The other day, I was watching a teenage rom-com (romantic comedy) movie, aired on the popular Romedy Now, called The Duff. It was typical of its genre – a geeky girl, a clichéd hot dude, a mean girl, a high school setting complete with prom night and “the kiss”.
I watched it till the end credits, and admitted that Robbie Amell looks as gorgeous as ever. But then it hit me, for the first time ever – call it not being a teenager anymore (I’m still getting used to the word “adult”) – that so many movies made for impressionable teenage have the geeky kid falling for the completely wrong person, just because they are good looking.
Robbie Amell in The Duff
All teenage romantic films have the same composition – a high school, a posse of mean girls/guys, a hot jock (usually a footballer) or a hot cheerleader (always a cheerleader), a not-so-hot smart kid, and said smart kid’s also not-so-hot sidekick.
In reality, the smart kid would have a choice of two, the jock/cheerleader or the sidekick. But nobody likes the real world, and the nerd ends up with the hottie. Now, I’m not saying that that doesn’t happen, but when it comes to film scripts, every single person watching it unfold on screen fails to realize that the hottie is, in fact, a terrible person.
The Duff, A Cinderella Story, Mean Girls, even Grease to an extent, cater to exactly this kind of story. These movies are now deemed classics, watched over and over again with tissues ready for the fairytale ending and too many awws than I’d care to count.
So let’s talk about why the jock and the cheerleader are terrible people.
First of all, the jock is usually seen dating the mean girl. They go out to parties, make out in public, are the most popular couple in school, the whole nine yards. The jock ignores the smart girl who, like any teenager, has a crush on the hot athlete. He looks on and even smirks as his mean girlfriend bullies the smart girl for, well, being smart and not wearing Prada while attending an institution of learning.
Now, the jock finds that he needs help – maybe passing a class, or forced participation in a club, anything that gets him thinking of picking the brains of someone gullible. Enter smart girl.
She smiles sweetly at him as she falls to his aid, being the nice person she is, while he doesn’t even acknowledge her as a friend. Now, in the real world, this would go on till they both graduated, but of course the movie must show the hottie falling for the less hottie, like a fantasy favour to all the nerds out there who pine for people “out of their league” just because their faces happen to be well sculpted.
And thus the jock realizes that his girlfriend is a sadistic bully and doesn’t want to be seen with her anymore. And cue public break up, threats and curses. And hence proved that he is the dreamboat with a heart of gold that everyone thought he was.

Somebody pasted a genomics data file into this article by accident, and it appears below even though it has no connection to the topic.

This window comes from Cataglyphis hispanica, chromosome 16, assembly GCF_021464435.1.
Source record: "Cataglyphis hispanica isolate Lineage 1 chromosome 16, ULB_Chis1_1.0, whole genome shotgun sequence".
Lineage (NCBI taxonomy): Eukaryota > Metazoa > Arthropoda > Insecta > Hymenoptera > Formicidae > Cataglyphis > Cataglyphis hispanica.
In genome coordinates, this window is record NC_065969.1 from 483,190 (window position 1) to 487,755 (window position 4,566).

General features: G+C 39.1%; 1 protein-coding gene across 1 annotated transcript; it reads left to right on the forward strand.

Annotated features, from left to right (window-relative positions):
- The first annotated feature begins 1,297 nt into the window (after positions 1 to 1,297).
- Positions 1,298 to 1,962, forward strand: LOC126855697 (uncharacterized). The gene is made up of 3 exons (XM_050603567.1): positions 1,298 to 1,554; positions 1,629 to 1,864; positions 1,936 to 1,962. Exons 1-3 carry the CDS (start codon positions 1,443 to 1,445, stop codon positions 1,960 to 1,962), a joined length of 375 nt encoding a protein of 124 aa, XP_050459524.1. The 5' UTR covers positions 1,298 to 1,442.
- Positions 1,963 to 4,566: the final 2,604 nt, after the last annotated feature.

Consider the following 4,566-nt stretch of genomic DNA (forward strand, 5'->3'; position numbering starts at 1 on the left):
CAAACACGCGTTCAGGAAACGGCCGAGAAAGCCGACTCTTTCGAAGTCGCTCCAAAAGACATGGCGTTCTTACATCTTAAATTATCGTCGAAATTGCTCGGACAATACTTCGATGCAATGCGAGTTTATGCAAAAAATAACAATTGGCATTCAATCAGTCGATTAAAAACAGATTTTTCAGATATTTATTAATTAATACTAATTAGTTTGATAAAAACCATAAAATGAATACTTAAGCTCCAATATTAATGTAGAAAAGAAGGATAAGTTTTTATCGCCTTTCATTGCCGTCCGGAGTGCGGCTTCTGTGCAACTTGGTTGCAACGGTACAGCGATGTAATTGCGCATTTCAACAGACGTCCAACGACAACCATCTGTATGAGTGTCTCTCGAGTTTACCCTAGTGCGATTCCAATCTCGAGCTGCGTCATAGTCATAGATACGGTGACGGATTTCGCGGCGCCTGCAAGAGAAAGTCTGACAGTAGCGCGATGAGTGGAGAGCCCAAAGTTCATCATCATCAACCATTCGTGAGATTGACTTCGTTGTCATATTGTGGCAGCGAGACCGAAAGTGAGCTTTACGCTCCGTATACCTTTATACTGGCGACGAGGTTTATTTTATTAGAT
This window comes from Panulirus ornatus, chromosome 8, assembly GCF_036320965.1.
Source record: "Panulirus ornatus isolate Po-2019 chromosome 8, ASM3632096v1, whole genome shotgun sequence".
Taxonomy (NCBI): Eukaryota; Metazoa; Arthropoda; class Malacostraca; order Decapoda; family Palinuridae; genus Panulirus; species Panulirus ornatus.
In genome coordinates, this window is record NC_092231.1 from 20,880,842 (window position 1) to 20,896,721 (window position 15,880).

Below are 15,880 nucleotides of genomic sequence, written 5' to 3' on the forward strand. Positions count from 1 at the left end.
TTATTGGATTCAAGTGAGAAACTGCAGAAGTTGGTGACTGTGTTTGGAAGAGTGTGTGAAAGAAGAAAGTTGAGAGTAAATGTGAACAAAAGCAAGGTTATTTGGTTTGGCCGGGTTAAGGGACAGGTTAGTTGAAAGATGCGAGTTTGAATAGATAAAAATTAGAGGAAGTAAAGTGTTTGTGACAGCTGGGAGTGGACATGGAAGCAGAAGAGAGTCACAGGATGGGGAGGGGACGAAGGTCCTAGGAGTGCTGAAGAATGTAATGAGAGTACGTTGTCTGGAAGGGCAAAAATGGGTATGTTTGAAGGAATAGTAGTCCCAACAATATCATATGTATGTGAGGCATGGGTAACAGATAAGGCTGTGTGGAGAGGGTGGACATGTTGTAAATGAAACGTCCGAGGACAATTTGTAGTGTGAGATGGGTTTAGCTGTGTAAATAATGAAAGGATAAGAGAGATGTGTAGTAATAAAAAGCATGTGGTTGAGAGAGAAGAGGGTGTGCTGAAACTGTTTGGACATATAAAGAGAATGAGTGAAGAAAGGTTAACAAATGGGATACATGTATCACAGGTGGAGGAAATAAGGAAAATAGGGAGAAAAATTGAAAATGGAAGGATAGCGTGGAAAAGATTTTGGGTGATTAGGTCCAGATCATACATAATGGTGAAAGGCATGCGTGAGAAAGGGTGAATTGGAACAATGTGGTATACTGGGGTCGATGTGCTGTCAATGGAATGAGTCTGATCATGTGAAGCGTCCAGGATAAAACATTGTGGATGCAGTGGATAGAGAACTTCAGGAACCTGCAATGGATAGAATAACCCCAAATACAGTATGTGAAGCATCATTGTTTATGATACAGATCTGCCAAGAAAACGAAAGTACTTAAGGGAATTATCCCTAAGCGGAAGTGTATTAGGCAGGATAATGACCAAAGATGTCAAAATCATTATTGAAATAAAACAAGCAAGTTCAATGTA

Um, how about NOPE? Where was he when his girlfriend was terrorizing the life out of that poor little nerd girl in the school corridors? He was actually right there, watching, and more importantly, NOT doing a thing to stop her.
So why now? Does the smart girl automatically become someone important and worthy of being called an actual person with actual feelings just because HE seems to have fallen in love with her?
The presence of any feelings on his part validate her existence. But, that’s not the worst part of this story. It is how the poor little smart girl misunderstands that unfortunate fact and ends up believing that she has changed his heart.
Spoiler alert – that’s not an actual thing. It is a case of dominance by a narcissistic teenage boy who thinks the world falls at his feet every time he takes a step, heightened by showers of female attention.
And what about the sidekick, the best friend, the one loyal person who stood by the smart kid through every public mockery? He’s usually bespectacled, loves physics or computers, and dresses either like a hobo or an English teacher. He’s clearly unfit to be even considered for the position of boyfriend – I mean, come on. He’s not conventionally good looking. And looks are all that matter, right? What about the fact that he is the best friend, the chaddi buddy, the one dude who always had her back, and is genuinely a nice person?
And this is exactly what’s wrong with the world. The reason why so many teenagers experience sore heartbreaks, body shaming, low self-confidence and a distorted view of life is that films like these are allowed to become mainstream cinema. They become a definition of adolescent life in the worst way possible, and it has stayed strong over the years, despite movements of empowerment that try to rock the world to its core.
And the same goes for scripts like The Fault In Our Stars. You want to give children some fantasy? We have Disney and Pixar for that. Don’t mess with the experts!